We are becoming a neurotic suffering-phobic society. We want–nay, increasingly demand, NO SUFFERING!–as distinguished from mitigating or lightening others’ load by “suffering with,” which is the root meaning of “compassion.”

As I have written elsewhere at more length, our flight from pain is driving us to increasingly extreme behaviors and distorted policies.

Now, scientists may have found a way to erase painful memories. From the Daily Mail story:

It sounds like the stuff of Hollywood fiction. But a pill that wipes out bad memories could eventually become reality, scientists believe.

Experiments on mice found those given fingolimod, a drug used to treat multiple sclerosis, completely forgot about previous experiences that had brought them physical pain. The US study, at Virginia Commonwealth University, offers hope of a drug that could eradicate memories of traumatic events from years ago and help patients overcome phobias, eating disorders and even sexual hang-ups.

Color me doubtful. Our minds are not so simple as that. Just because we lost conscious memory of trauma, doesn’t mean it would still not have impact.

But let’s assume it would work: Even if it could be done, and even if we could keep the “good” while jettisoning memories of the bad–another issue–would that really be wise?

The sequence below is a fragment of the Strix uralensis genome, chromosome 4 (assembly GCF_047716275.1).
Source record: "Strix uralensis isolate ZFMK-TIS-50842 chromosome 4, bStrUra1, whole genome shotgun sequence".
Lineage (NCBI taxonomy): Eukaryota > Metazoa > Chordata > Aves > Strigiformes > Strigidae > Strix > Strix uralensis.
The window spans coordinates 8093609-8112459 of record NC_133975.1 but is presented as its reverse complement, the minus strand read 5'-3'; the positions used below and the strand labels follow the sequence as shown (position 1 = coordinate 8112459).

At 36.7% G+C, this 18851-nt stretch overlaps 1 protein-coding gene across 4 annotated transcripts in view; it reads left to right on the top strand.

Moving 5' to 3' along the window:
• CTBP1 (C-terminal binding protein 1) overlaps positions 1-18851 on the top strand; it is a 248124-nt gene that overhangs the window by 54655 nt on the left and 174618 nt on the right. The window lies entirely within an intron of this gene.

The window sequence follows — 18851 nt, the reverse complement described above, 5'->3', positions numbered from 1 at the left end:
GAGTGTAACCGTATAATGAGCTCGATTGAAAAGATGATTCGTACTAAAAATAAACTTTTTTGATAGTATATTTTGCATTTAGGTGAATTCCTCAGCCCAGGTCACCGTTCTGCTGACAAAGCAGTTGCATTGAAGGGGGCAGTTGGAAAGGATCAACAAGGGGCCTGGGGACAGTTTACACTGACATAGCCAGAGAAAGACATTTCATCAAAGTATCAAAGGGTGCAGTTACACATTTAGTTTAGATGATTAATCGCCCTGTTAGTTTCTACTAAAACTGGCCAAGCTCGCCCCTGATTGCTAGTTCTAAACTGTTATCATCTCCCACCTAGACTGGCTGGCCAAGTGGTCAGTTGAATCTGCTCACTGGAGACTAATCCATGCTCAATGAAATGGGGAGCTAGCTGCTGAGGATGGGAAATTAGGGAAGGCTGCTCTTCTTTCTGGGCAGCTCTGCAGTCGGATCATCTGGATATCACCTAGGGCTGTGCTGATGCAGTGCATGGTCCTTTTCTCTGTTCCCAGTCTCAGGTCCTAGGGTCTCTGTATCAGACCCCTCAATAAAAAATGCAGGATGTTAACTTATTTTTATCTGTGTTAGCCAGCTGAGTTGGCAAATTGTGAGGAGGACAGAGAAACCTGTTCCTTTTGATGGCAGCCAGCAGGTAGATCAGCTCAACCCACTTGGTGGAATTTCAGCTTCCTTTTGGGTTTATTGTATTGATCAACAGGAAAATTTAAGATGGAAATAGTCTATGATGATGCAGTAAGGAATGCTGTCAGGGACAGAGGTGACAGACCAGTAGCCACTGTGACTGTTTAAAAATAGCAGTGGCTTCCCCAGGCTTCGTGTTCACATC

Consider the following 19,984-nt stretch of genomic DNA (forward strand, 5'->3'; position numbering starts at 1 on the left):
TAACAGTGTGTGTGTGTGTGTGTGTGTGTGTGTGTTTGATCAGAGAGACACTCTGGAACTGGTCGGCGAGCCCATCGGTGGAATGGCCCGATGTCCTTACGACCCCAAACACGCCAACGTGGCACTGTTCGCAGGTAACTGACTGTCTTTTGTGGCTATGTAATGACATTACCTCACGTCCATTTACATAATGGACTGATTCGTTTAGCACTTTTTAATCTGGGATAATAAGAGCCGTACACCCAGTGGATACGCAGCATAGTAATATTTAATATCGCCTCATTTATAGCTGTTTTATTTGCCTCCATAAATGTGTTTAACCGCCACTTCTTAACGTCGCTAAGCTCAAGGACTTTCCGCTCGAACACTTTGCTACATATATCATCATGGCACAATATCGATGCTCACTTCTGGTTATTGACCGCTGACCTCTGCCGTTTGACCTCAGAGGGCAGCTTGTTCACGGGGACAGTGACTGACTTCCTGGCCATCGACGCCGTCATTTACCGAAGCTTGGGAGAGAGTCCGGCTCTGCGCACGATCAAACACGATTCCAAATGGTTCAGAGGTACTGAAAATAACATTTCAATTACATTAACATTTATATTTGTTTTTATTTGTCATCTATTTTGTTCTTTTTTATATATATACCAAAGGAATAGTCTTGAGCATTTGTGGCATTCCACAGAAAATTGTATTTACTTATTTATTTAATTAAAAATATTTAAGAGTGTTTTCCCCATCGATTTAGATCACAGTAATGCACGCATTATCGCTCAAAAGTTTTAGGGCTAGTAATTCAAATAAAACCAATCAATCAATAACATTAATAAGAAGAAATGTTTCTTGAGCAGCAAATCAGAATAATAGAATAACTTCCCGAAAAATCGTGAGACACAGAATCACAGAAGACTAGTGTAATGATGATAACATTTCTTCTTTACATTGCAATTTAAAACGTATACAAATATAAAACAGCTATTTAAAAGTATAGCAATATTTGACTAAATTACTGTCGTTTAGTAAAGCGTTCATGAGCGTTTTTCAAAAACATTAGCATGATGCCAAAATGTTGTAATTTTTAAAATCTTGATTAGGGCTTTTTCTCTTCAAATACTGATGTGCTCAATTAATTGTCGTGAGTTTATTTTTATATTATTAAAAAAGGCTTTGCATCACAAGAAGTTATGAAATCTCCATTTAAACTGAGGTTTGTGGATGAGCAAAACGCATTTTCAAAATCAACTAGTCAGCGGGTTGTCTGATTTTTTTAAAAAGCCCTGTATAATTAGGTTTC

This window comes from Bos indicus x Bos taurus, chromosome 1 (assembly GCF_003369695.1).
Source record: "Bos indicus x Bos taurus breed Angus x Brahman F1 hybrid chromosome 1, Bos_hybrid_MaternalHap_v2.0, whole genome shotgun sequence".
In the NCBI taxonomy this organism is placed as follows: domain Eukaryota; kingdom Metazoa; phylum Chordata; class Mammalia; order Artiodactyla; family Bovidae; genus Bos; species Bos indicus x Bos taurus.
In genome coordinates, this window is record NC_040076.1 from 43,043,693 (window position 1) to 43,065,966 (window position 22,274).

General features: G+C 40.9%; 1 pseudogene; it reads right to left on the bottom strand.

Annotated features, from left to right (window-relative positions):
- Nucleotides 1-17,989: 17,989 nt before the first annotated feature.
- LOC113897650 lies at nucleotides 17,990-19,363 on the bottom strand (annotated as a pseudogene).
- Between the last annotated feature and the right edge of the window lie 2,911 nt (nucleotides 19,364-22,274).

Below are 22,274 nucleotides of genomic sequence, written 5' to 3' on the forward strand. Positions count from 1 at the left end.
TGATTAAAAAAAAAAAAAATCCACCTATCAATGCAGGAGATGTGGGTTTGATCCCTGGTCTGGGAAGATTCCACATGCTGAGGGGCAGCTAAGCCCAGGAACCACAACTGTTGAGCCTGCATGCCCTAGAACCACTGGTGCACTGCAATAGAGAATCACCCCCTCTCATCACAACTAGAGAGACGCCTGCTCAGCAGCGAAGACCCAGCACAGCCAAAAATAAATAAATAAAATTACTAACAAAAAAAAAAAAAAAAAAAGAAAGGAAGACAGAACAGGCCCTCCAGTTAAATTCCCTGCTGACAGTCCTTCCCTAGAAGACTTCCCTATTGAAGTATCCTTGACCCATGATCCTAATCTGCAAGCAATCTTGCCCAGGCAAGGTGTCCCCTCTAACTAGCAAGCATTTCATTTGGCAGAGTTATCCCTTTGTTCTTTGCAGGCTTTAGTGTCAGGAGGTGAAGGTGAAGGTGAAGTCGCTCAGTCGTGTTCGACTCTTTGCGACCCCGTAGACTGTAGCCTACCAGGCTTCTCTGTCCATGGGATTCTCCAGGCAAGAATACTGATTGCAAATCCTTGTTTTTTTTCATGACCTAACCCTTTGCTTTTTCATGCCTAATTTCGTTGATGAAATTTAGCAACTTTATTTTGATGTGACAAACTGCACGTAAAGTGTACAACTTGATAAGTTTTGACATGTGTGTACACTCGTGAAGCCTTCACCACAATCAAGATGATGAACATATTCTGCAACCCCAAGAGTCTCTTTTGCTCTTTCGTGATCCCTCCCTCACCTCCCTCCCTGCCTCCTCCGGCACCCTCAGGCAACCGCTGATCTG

But there are ethical concerns that it could eradicate the very essence of what makes us human as well as have damaging psychological consequences, preventing those who take it from learning from their mistakes.

Ah, who cares? Wisdom is so overrated.

I think many would embrace such a self-erasure, and not just for truly traumatic experiences that destroy lives. We are a society that increasingly senses itself entitled to never experience painful or emotionally difficult experiences.

No regret. No guilt. No remorse. Even, no grief. Notice that at the onset of even the worst trauma, the immediate talk is of getting to the “healing” rather than actually experiencing the mourning.

Oh well, Don’t worry, be happy.

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Wesley J. Smith, J.D., Special Consultant to the CBC
Wesley J. Smith, J.D., Special Consultant to the CBC